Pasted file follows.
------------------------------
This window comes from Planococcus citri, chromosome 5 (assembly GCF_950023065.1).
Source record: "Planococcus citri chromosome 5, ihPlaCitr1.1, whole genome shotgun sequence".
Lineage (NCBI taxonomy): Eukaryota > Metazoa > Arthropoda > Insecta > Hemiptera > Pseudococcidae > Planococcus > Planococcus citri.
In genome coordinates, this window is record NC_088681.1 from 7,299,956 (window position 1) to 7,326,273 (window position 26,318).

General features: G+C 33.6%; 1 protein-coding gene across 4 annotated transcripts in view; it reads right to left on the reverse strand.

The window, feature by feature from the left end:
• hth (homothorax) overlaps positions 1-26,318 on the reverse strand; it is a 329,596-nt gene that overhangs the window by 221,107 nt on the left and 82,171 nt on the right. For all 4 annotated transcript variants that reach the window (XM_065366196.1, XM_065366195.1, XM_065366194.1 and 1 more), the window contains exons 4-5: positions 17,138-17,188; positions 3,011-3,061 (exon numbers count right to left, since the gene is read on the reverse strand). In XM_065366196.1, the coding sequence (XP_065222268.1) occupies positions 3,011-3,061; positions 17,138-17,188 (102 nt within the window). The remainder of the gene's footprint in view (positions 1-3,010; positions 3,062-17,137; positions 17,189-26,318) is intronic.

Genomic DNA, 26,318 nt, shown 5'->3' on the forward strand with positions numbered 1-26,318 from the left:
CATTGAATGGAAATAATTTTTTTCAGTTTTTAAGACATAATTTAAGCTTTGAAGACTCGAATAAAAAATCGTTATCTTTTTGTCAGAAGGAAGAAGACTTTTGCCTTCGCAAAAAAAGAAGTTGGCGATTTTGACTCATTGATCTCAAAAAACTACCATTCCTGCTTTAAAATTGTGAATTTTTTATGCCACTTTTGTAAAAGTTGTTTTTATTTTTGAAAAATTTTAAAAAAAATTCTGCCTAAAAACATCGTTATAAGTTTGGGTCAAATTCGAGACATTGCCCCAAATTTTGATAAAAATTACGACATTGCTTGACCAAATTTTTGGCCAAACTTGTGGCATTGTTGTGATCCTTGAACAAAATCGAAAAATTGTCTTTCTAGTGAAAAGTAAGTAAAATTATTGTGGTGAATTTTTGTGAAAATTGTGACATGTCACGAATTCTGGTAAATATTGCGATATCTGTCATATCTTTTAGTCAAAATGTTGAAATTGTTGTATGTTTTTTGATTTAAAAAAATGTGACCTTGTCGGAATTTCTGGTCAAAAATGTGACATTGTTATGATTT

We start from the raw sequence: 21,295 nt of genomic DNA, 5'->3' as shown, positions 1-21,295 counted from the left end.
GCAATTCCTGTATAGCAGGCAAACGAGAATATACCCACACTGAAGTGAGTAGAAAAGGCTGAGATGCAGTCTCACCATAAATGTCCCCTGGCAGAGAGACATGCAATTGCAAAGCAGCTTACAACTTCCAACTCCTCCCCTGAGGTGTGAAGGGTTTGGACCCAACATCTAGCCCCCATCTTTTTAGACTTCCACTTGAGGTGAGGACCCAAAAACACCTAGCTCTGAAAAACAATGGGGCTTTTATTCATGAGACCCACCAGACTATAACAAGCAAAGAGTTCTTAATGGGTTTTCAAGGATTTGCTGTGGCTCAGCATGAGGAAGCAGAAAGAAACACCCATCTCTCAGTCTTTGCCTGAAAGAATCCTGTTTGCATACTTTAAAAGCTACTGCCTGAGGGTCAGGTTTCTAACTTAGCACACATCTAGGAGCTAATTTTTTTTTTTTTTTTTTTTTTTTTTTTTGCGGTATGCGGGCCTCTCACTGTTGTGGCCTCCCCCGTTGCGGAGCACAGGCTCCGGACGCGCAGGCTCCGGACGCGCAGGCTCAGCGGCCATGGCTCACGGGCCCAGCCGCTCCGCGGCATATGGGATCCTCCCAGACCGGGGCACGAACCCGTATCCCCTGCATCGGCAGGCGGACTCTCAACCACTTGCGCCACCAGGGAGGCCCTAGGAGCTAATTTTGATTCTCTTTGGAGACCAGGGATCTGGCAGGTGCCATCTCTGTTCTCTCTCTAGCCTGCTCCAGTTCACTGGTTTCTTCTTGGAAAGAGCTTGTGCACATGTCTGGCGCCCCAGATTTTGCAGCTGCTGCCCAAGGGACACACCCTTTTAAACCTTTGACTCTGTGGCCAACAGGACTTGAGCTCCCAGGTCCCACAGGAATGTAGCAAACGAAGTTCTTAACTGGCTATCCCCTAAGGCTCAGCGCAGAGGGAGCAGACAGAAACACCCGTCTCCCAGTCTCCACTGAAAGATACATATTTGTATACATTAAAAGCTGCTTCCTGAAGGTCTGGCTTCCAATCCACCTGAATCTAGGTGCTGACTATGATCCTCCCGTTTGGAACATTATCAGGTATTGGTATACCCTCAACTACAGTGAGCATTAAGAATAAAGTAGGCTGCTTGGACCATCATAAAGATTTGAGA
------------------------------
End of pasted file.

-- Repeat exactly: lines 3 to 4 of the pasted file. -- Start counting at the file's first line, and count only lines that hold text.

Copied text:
Lineage (NCBI taxonomy): Eukaryota > Metazoa > Arthropoda > Insecta > Hemiptera > Pseudococcidae > Planococcus > Planococcus citri.
In genome coordinates, this window is record NC_088681.1 from 7,299,956 (window position 1) to 7,326,273 (window position 26,318).